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# Explain how i and j notation works please? watch

1. (Original post by Vikingninja)
The hats are for in the direction. Without the hats is for the position as in for a location.
I don't see how this makes sense. The hats are for unit vector. Not for in the direction.
2. (Original post by Zacken)
I don't see how this makes sense. The hats are for unit vector. Not for in the direction.
As in the vector in that direction. e.g. 6i^ has a length of 6 in the x direction. As far as I'm aware without the hat is the position of a graph, e.g. 6i on a graph is at 6 on the x direction
3. (Original post by Vikingninja)
As in the vector in that direction. e.g. 6i has a length of 6 in the x direction.
Yeah, I know. I was questioning the use of v/s .
4. (Original post by Zacken)
Yeah, I know. I was questioning the use of v/s .
Just edited the second part afterwards. With no hat its not a vector but a position. Some questions will give two points with i, j and k and you need to work out the vector between them.
5. (Original post by Vikingninja)
As in the vector in that direction. e.g. 6i^ has a length of 6 in the x direction.
this

and
As far as I'm aware without the hat is the position of a graph, e.g. 6i on a graph is at 6 on the x direction
this

are the exact same things.
6. (Original post by Zacken)
this

and this

are the exact same things.
What I mean with the hat is that its a vector/length in that direction, without the hat its a position and does not create a length along that direction. Between two points the vector would have hats as its a length.

With my example of without the hats its at a position of 6 in the x direction and would be 6 from the origin if it were a unit vector.
7. (Original post by Vikingninja)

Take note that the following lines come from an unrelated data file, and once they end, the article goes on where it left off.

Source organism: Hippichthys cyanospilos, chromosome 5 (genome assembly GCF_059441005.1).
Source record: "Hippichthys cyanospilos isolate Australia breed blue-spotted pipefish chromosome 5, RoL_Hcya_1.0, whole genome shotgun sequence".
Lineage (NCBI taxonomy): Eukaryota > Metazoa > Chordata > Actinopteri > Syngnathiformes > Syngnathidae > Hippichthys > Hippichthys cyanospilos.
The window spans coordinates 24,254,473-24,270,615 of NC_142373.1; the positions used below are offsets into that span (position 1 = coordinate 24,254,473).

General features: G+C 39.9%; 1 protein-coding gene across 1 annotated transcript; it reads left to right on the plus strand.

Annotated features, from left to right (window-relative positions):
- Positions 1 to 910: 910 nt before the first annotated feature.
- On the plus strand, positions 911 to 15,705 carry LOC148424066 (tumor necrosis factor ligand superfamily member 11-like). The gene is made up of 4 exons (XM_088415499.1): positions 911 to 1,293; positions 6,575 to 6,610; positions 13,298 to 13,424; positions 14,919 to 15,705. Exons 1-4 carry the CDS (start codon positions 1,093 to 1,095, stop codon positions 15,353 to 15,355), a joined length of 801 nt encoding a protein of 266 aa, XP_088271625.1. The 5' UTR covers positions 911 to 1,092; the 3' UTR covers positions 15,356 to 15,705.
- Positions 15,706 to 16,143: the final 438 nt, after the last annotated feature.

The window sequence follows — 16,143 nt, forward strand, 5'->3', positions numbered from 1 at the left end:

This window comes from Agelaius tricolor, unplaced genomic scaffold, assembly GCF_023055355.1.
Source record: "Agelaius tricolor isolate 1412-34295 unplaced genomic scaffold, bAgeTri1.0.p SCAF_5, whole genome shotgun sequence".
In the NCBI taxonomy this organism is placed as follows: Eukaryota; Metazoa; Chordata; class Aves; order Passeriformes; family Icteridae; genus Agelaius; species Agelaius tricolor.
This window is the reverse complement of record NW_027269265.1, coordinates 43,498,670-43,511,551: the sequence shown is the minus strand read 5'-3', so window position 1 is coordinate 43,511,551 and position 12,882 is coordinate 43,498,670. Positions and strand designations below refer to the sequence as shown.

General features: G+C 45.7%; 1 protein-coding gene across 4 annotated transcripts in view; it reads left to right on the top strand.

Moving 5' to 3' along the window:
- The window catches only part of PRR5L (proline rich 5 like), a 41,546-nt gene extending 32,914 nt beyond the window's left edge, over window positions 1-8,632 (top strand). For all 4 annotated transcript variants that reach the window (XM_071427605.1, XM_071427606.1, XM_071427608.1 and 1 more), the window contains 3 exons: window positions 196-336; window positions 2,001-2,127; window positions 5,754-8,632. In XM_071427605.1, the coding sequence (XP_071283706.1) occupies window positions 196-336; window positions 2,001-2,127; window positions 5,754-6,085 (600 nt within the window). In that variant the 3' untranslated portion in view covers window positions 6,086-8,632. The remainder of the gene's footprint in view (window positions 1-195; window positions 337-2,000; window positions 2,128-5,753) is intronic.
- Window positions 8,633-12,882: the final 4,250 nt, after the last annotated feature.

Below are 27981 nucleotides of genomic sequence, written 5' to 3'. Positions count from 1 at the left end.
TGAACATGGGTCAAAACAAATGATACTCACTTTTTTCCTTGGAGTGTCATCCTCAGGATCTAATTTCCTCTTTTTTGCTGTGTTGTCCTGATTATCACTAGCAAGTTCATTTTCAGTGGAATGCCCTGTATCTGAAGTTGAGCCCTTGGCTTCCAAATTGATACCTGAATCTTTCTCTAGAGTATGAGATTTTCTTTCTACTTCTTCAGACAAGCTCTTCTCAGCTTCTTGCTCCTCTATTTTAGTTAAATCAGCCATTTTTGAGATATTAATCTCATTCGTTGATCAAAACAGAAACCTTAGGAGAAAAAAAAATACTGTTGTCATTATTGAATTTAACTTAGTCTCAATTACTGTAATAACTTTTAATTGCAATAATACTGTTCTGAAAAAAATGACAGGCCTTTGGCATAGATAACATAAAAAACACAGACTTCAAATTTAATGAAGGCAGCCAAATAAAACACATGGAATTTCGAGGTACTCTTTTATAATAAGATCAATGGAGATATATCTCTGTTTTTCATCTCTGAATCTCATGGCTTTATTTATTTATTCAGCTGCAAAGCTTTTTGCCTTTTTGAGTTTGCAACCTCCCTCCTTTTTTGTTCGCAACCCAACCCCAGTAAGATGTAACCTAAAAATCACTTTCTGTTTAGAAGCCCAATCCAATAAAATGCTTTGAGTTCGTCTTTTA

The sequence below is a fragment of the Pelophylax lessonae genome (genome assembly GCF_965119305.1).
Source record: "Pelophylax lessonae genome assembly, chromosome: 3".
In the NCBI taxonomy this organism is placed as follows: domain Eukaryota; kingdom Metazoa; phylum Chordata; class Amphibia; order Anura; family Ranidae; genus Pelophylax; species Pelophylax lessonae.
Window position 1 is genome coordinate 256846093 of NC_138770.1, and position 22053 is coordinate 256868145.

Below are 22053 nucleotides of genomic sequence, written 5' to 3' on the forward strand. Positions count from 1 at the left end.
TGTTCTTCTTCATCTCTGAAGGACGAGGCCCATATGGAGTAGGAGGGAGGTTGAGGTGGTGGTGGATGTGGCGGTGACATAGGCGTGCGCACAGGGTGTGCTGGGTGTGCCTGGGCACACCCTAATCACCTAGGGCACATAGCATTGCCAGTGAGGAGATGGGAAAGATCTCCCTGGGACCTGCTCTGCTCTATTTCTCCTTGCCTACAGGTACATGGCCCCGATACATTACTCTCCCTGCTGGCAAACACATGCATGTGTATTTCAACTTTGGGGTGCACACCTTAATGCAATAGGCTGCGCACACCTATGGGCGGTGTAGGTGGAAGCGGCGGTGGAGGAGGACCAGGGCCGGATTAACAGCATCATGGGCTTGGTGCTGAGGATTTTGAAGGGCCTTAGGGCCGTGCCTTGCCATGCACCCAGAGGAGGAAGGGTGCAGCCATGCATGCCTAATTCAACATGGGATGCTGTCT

What I mean with the hat is that its a vector/length in that direction, without the hat its a position and does not create a length along that direction. Between two points the vector would have hats as its a length.
Draw the position vector . It's an arrow starting from the origin and extends upwards 6 units.
8. (Original post by Zacken)
Draw the position vector . It's an arrow starting from the origin and extends upwards 6 units.
Oh right then, I'll need to read up my vectors then.
9. (Original post by Zacken)
Draw the position vector . It's an arrow starting from the origin and extends upwards 6 units.
With standard orientation of the axes it extends right, not upwards.
10. (Original post by morgan8002)
With standard orientation of the axes it extends right, not upwards.
I was thinking of complex numbers.
11. (Original post by Zacken)
I was thinking of complex numbers.
Another reason I prefer the hat version.
12. (Original post by morgan8002)
Another reason I prefer the hat version.
Good point...
13. (Original post by morgan8002)
Another reason I prefer the hat version.
I like hats, but not i,j,k.
It's all about , etc.

(I'm currently doing some work on suffix notation and using the numbers rather than x,y,z or i,j,k makes things a lot easier later on down the line )
14. (Original post by rayquaza17)
I like hats, but not i,j,k.
It's all about , etc.

(I'm currently doing some work on suffix notation and using the numbers rather than x,y,z or i,j,k makes things a lot easier later on down the line )
Had some notes using e^i and a few months later I have no clue what I was on about

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15. (Original post by drandy76)
Had some notes using e^i and a few months later I have no clue what I was on about

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or ? Two very different things!
16. (Original post by rayquaza17)
or ? Two very different things!
The latter

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17. (Original post by drandy76)
The latter

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Orthogonal vectors that form a orthonormal basis. (from what little I know, somebody jump in and correct me! )
18. (Original post by Zacken)
Orthogonal vectors that form a orthonormal basis. (from what little I know, somebody jump in and correct me! )
From what I recall they're components? I'll check tomorrow and get back to you but I recall reading about them to show why vector addition works

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19. (Original post by drandy76)
From what I recall they're components? I'll check tomorrow and get back to you but I recall reading about them to show why vector addition works

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Yeah like e_1 is the same as x. It's just a different way of writing it. (No latex as I'm on my phone, sorry)
20. (Original post by rayquaza17)
Yeah like e_1 is the same as x. It's just a different way of writing it. (No latex as I'm on my phone, sorry)
And the I denotes which unit vector it denotes right, so e_3 would be equivalent to k?

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